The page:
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Nagaland firing: 5-month-pregnant Ely stares at uncertain future after losing husband

Nagaland News

MON, DECEMBER 9: Ely has a life growing inside her, but the glow of life has gone from her eyes. Just a year into her marriage, she is ready to welcome her child sometime next year; but she has lost the most important person needed by her side at this crucial juncture ~ her husband.
Ely’s husband, Leiong Konyak, was the sole civilian killed in firing by Assam Rifles personnel in Mon town on Sunday when a mob rioted before a camp of the paramilitary force, protesting a shoot-out in nearby Oting village which killed 13 people a day earlier in a botched counter-insurgency operation.
“The Armed Forces Special Powers Act (which gives the army powers of arrest and detention) must go. That is my demand”, said Ely angrily when this Correspondent met her at her residence about 12 kms from Mon town. The demand for repealing AFSPA has been made by virtually every organisation in Nagaland from the State Government to rebel groups.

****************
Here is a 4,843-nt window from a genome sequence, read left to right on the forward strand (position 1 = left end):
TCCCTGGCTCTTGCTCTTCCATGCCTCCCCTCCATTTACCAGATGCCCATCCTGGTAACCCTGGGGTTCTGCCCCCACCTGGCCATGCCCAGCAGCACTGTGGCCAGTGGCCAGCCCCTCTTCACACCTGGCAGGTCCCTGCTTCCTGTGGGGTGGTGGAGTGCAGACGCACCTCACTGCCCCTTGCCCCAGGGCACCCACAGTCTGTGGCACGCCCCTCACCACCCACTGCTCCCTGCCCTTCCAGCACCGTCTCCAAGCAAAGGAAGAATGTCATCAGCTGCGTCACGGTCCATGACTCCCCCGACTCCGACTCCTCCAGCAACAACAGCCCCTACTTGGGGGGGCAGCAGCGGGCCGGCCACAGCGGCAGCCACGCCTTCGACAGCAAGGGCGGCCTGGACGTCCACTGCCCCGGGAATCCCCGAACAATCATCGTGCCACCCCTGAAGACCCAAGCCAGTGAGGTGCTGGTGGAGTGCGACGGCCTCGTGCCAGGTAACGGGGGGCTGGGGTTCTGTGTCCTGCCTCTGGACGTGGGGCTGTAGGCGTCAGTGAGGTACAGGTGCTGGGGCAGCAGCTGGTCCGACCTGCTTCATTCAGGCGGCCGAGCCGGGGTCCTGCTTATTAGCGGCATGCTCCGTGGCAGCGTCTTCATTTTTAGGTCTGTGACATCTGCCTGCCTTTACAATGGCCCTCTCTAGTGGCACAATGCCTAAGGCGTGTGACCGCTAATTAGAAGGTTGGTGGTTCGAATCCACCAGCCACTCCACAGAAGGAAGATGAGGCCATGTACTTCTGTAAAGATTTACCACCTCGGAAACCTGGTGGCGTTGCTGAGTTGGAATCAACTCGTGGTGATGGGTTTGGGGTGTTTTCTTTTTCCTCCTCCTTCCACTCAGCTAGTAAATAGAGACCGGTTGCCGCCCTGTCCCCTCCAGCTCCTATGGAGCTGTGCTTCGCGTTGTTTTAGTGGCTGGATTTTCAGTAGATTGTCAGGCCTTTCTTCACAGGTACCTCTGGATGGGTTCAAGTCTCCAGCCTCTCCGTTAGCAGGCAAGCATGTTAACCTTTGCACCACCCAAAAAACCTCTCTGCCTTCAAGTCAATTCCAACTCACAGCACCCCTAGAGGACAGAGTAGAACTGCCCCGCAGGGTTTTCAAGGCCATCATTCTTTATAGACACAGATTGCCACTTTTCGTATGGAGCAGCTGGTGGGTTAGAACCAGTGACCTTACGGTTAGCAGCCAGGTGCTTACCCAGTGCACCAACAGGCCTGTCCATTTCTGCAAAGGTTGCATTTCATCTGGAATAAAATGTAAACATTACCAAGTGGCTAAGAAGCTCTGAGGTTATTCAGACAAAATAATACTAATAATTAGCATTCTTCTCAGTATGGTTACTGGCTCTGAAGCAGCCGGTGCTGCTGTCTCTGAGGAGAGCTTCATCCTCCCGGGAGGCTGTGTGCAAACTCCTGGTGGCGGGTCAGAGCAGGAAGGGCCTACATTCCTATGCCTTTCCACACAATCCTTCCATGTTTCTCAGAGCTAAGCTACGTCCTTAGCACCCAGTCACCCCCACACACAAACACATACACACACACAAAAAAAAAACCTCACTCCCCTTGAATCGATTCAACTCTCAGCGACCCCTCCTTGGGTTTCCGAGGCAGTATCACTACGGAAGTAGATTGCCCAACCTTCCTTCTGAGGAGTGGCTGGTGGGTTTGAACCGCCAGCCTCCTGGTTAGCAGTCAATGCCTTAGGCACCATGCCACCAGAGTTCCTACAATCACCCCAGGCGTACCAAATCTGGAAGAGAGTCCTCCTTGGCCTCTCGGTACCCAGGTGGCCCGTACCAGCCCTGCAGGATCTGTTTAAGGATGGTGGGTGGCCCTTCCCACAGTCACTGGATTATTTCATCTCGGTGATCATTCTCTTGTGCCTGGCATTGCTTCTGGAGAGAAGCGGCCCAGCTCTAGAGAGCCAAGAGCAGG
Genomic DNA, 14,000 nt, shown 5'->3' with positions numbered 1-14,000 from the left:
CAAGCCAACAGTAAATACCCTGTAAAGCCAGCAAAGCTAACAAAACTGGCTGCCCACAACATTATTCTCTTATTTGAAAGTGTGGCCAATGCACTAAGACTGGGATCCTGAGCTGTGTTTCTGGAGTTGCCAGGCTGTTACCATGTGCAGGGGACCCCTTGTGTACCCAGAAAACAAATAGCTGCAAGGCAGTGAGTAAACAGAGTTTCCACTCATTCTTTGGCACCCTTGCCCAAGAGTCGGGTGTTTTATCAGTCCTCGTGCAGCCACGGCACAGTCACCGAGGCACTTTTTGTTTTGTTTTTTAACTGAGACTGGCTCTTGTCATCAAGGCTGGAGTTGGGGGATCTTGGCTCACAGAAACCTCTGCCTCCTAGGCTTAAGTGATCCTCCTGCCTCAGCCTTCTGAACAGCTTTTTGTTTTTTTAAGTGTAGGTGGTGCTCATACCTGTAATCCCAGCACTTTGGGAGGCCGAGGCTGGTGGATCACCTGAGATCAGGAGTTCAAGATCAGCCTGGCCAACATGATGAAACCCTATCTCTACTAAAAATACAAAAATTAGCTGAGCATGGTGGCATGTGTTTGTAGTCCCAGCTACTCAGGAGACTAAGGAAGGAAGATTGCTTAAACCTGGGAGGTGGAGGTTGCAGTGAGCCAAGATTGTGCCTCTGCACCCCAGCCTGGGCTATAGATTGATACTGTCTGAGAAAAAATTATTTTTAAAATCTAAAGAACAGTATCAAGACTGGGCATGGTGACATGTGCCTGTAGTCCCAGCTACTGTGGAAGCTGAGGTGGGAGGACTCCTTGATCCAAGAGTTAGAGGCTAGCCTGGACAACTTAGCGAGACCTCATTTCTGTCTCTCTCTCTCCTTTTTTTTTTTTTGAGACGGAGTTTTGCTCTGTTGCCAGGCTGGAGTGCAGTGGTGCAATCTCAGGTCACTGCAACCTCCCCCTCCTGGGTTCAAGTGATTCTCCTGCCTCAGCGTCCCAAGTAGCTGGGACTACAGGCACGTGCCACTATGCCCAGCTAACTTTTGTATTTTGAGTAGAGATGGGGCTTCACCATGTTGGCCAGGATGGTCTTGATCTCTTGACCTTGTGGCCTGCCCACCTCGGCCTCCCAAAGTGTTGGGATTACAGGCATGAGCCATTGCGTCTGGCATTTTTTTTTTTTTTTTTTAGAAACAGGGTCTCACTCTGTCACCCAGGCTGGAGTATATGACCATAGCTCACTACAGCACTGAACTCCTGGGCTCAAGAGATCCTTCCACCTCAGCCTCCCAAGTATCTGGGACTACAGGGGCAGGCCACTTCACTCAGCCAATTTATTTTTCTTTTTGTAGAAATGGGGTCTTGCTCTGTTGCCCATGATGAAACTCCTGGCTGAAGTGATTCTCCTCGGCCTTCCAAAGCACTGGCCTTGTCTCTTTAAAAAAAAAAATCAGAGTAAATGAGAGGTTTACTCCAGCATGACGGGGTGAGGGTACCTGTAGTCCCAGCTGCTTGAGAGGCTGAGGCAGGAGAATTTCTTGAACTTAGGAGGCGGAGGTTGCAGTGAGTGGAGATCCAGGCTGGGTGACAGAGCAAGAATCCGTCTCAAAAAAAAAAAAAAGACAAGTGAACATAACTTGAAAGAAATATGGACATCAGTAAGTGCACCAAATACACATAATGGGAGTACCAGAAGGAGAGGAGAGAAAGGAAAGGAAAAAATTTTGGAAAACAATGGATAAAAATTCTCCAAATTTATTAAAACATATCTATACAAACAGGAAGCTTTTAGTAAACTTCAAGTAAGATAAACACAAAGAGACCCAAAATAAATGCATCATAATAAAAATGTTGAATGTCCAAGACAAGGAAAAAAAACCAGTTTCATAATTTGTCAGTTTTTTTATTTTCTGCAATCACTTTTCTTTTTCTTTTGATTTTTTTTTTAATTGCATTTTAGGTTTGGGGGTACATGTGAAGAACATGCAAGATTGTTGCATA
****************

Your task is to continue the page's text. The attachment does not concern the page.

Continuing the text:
However, despite the anger, grief wells up as Ely adds, “I didn’t even know that he was going there.” “It’s been just a year this December since our marriage and I am already 5 months pregnant. I have to bring our child alone to this world now”, she said, with a blank look in her eyes. Her brother-in-law, Chingkap, said Leiong had gone to Mon town with some other villagers after the Sunday Mass to see if there was any development regarding the previous day’s killings in Oting. “We were informed by our neighbours of his death. He was shot on the back of his neck”, Chingkap told PTI. “Our brother is the only victim outside Oting and we seem to have been forgotten that”, he rued.
“We don’t want money or our names in the media, but we want justice”, Chingkap added. A high school pass-out, 34-year-old Leiong was a daily wager and farmer, like most others in his village. Chingkap further said the Assam Rifles have always maintained a friendly relation with the people and would even visit their villages.
“We are yet to understand what happened that day and why”, he added, summing up the dilemma, grief and shock writ on faces of the villagers and family members assembled in their courtyard.